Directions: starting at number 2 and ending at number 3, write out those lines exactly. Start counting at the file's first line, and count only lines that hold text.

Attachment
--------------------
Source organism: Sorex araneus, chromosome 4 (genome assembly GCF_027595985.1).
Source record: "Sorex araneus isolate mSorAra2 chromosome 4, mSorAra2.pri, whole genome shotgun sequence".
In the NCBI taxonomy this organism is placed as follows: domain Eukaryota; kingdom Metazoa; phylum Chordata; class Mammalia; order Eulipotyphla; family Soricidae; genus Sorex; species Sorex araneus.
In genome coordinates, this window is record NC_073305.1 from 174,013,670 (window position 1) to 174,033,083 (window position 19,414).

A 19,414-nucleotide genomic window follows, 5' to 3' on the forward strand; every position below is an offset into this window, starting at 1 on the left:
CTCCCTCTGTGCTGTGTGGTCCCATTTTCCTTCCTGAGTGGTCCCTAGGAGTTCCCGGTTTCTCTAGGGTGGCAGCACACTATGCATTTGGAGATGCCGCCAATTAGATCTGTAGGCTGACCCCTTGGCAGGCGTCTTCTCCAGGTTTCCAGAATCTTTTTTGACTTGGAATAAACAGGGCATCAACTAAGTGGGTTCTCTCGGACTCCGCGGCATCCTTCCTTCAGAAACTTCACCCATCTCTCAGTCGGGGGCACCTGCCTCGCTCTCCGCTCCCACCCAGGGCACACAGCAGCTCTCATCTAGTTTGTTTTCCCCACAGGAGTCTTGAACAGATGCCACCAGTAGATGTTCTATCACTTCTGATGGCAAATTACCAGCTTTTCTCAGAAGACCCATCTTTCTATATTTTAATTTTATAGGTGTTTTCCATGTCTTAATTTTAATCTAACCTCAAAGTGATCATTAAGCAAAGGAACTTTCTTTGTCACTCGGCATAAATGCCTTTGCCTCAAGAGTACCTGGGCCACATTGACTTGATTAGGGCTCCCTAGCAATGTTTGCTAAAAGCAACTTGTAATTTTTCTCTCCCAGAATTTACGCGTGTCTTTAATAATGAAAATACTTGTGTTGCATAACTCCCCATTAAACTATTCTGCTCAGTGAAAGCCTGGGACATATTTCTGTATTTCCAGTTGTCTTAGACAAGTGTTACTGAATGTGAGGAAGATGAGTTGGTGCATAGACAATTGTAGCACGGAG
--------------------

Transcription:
Source record: "Sorex araneus isolate mSorAra2 chromosome 4, mSorAra2.pri, whole genome shotgun sequence".
In the NCBI taxonomy this organism is placed as follows: domain Eukaryota; kingdom Metazoa; phylum Chordata; class Mammalia; order Eulipotyphla; family Soricidae; genus Sorex; species Sorex araneus.